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I have the system of equations: $$2x(1+\lambda)=0$$$$2y(1+\lambda)=0$$$$2z(1-\lambda)=0$$$$x^2+y^2-(z^2+1)=0$$ It's easy to plug in a few values and see that the solution is $x^2+y^2=1$, $z=0$, and $\lambda=-1$, but is there a way to solve algebraically or some general method that doesn't include guessing and checking values?

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  • $\begingroup$ Just consider the tautology $\lambda =-1$ or $\lambda \neq -1$. The second case easily yields contradictions. $\endgroup$
    – Git Gud
    Apr 13, 2016 at 19:10

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This can be solved completely by algebraic methods. Suppose first that $\lambda=1$. Then $(x,y,z)=(0,0,\pm i)$. Now suppose that $\lambda=-1$. Then $(x,y,z)=(\pm \sqrt{1-y^2},y,0)$ for all $y$. Finally, let $\lambda\neq \pm 1$. Then there is no solution, because $x=y=z=0$ from the first three equations, but then we obtain $0=1$ in the last equation.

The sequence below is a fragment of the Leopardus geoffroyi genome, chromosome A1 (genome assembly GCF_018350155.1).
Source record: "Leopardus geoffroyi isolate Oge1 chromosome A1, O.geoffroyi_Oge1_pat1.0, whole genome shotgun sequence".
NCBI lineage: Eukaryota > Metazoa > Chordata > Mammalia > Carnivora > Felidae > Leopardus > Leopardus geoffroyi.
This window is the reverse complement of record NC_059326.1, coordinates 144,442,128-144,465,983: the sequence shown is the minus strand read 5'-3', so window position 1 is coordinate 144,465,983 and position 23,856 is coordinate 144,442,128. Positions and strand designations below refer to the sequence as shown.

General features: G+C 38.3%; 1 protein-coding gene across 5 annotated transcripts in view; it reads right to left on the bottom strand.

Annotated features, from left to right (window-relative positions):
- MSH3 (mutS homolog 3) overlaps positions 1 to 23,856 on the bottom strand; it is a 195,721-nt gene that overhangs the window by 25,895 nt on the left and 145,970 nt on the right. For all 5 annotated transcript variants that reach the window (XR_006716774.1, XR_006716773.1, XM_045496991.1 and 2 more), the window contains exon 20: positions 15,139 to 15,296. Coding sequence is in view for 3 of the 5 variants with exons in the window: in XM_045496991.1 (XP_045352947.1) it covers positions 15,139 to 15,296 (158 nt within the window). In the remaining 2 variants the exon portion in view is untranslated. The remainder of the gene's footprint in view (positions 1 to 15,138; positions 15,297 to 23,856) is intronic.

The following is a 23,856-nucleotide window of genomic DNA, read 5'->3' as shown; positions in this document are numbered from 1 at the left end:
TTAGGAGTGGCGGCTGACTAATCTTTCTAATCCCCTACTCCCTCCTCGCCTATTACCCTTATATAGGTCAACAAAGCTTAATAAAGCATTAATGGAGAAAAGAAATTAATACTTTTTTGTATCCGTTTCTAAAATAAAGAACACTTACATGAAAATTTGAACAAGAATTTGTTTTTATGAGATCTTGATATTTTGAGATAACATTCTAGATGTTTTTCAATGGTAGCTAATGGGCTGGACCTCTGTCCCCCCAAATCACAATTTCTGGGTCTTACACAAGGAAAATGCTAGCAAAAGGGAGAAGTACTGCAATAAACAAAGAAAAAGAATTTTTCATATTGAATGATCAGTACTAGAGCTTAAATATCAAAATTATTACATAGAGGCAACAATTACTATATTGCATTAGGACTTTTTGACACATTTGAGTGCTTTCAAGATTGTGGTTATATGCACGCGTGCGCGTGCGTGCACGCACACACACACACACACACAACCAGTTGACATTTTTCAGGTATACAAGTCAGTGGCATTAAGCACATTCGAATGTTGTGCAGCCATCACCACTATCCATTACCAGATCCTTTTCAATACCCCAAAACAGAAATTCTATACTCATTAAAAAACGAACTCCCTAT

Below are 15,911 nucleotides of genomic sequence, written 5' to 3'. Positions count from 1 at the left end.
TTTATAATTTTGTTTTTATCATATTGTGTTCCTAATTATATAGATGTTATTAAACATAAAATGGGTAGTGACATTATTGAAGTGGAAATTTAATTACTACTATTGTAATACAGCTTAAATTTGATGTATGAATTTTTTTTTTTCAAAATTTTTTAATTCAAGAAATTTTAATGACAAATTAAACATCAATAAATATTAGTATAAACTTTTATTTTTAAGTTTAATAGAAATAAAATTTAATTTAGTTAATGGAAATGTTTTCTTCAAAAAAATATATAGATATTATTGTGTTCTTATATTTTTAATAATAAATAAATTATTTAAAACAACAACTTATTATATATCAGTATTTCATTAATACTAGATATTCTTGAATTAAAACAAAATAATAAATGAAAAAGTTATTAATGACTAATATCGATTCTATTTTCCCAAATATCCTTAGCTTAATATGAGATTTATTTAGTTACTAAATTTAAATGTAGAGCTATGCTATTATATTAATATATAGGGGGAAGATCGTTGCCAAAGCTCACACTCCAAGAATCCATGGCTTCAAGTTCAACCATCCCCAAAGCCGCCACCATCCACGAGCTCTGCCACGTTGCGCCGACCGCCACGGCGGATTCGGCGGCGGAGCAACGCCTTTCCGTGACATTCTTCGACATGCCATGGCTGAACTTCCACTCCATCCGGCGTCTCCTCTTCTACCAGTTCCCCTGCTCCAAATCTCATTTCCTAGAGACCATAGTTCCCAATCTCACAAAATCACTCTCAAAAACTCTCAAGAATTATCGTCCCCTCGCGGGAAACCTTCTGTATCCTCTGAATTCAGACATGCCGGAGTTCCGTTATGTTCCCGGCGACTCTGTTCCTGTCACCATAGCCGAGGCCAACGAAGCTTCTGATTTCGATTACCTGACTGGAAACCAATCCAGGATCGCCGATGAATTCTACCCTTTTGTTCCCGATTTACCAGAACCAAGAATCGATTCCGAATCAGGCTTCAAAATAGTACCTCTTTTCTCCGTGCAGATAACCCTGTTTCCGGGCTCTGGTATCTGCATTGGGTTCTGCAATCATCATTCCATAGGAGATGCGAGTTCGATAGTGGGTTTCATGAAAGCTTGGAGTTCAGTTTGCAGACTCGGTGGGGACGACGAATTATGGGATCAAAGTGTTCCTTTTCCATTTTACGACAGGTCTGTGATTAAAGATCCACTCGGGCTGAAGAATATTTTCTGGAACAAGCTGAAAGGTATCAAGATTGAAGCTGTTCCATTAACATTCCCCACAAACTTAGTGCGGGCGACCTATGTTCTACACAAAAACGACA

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  • $\begingroup$ So there is not a way to solve without breaking it into different cases of $\lambda$? $\endgroup$
    – Tburke2
    Apr 13, 2016 at 19:22
  • $\begingroup$ It depends what you mean by this. Suppose you have to solve the nonlinear system of one equation $\lambda x^2=0$. You must argue with $\lambda=0$ or $x=0$. What else do you want to do ? $\endgroup$ Apr 13, 2016 at 19:29
  • $\begingroup$ I guess I just assumed it could be solved like a linear system by using substitutions. $\endgroup$
    – Tburke2
    Apr 13, 2016 at 19:50

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